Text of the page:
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Outlook 

The University of Maryland Faculty and Staff Weekly Newspaper 

Volume 13 . Number 23 . March 30, 1999 



Emergency 

Loan Fund, 

page 6 

Civility, 
Responsibility, 

page 3 




Open Invitation 

Invitations to the university's Open House on Saturday.April 24 are available for distribu- 
tion. More than 200,000 invitations have already been sent to alumni, faculty, staff, students, 
parents and others. But you can help spread the word even further if you are planning a 

local mailing that could include 
MARYLAND DAY 1999 



eKpC*% 






llr 

vuferch 



an invitation, if you work with 
groups off campus that you can 
deliver invitations to, or if you 
know of a high traffic area where 
invitations can be dropped. 
Invitations can be picked up 
from University Marketing or 
University Relations on the 2nd 
floor of the Turner Building. 
Contact Beth Workman at 405- 
4622 or bworkman@accmai] 
with questions. 



National Survey Indicates Home School 
Students' Achievements Exceed 
Public/Private School Performances 



A new study on home education in America 
indicates students taught in the home do excep- 
tionally well in every subject and at every grade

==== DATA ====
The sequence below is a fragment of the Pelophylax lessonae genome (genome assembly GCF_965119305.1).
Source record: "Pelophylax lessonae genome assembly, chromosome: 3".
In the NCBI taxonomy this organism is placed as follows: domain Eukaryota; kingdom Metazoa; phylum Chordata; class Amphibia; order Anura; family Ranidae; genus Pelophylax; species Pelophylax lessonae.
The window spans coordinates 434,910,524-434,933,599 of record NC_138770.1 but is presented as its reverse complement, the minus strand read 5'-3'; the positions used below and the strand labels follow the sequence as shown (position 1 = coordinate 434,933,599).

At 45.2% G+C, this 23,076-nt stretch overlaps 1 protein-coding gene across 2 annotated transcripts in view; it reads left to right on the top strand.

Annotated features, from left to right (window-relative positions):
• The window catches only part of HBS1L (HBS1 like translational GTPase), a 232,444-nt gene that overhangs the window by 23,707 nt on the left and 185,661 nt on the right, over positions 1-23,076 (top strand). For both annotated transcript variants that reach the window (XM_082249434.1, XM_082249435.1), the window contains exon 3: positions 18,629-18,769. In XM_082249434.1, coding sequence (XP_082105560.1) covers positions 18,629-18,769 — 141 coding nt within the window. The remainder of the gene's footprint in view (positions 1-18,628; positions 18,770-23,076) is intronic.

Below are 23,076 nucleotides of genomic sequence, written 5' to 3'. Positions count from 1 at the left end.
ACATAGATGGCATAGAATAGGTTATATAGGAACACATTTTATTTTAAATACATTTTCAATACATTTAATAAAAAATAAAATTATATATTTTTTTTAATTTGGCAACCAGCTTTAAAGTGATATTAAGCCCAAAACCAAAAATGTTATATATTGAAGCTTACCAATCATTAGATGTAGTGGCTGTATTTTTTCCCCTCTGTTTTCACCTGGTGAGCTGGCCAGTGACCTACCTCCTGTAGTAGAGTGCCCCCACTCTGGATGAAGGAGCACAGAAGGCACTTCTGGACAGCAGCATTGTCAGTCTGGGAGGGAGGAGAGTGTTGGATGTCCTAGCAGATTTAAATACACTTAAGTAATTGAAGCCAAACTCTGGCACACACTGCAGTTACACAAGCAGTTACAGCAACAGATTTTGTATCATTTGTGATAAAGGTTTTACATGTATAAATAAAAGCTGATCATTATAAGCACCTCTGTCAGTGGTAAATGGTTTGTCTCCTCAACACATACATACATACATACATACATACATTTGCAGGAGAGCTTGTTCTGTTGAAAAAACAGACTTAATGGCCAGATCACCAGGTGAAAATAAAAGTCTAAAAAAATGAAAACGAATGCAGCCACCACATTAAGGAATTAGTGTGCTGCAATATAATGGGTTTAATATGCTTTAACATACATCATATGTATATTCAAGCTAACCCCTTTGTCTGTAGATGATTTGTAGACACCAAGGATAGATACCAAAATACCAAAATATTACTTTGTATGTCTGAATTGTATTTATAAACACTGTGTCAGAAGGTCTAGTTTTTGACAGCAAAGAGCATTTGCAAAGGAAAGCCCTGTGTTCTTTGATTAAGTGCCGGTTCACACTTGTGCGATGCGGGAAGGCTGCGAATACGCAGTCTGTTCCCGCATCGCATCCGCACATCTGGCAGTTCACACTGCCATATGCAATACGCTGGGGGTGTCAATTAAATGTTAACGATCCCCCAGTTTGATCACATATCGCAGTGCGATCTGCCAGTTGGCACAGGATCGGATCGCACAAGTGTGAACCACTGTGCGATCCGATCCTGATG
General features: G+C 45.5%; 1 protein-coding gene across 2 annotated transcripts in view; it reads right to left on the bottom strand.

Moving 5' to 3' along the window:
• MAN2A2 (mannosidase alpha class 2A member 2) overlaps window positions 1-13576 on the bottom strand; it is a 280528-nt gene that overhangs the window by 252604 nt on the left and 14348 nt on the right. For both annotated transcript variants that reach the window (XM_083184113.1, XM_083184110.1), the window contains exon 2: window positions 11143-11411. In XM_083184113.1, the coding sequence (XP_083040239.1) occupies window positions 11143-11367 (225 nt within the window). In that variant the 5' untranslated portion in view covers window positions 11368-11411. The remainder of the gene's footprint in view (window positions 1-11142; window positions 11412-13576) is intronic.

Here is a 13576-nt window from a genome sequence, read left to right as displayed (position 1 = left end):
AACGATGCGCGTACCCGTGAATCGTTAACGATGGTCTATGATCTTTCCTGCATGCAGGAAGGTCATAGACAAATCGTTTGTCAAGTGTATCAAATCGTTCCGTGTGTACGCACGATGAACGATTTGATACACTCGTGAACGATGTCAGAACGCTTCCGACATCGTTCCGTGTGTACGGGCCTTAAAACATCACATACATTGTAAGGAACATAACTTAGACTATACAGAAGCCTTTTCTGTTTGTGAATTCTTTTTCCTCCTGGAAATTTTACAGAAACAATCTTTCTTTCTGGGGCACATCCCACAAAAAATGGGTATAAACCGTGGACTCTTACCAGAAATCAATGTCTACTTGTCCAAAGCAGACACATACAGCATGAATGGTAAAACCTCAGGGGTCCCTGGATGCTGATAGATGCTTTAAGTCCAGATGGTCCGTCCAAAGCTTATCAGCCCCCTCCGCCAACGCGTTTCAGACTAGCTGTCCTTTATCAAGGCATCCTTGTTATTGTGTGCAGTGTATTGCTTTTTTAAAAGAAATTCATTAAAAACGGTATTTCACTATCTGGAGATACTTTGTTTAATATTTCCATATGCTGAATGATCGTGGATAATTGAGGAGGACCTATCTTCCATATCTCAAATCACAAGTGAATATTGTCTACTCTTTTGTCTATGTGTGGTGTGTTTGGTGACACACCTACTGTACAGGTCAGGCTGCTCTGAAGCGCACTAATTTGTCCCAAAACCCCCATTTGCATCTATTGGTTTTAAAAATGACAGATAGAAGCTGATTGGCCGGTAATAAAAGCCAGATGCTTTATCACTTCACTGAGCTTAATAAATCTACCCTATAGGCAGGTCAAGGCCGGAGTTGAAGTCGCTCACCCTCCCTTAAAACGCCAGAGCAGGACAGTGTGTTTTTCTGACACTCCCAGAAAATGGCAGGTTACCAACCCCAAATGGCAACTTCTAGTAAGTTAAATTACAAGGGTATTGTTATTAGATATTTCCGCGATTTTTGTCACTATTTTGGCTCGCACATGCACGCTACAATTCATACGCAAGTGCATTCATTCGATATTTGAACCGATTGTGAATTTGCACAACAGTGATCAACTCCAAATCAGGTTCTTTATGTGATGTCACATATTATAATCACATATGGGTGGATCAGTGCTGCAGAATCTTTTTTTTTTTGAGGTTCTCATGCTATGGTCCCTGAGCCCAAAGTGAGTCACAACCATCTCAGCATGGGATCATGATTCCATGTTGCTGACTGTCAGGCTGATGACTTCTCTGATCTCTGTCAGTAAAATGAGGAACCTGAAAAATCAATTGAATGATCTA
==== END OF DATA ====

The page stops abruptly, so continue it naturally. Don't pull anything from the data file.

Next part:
level when compared with the national average. 
The study, which is die largest independent 
research to date on home schooling, was com- 
missioned by the Home School Legal Defense 
Association (HSLDA) and conducted by 
Lawrence Rudner, professor in the College of 
Library and Information Services and the direc- 
tor of the ERIC Clearinghouse on Assessment 
and Evaluation here at Maryland. 

The research results show that home school 
students scored significantly higher than their 
public and private school counterparts on the 
Iowa Test of Basic Skills (TBS) for grades K-8, 
and the Tests of Achievement and Proficiency 
(TAP) for grades 9-12. "The outcomes are consis- 
tent with previous smaller studies," says Rudner, 
who is quick to note the study should not be 
read as a criticism of public or private schools. 
This was not a controlled experiment. The 
study simply shows that home schooling works 
for those who make the commitment." 

Rudner notes that in any setting, students 
with affluent, well-educated parents generally do 
better academically than those with poorer, less 
educated parents. The median family income 
and parental education levels are higher for fam- 
ilies of home school children than for all U.S. 
families with chddren. 

In the 1998 survey diat involved seven times 
more families than any previous study of its kind 
on home schooling, sufficient data places home 
school students performing ahead of their age 
levels and recording higher nadonal scholastic 



achievement scores than public school students. 
More than 65,000 families witii more than 
250,000 students were a part of the indepen- 
dent survey 

To diminish the possibilities of parents 
reporting higher test scores and omitting lower 
ones, parents agreed to participate in the study 
before they knew the outcome of their child's 
test performance.Test scores were compiled 
from more than 20,000 students in nearly 
12,000 families. 

Because home education allows each student 
to progress at his or her own rate, almost one in 
four home school students are enrolled one or 
more grades above age level. "As the students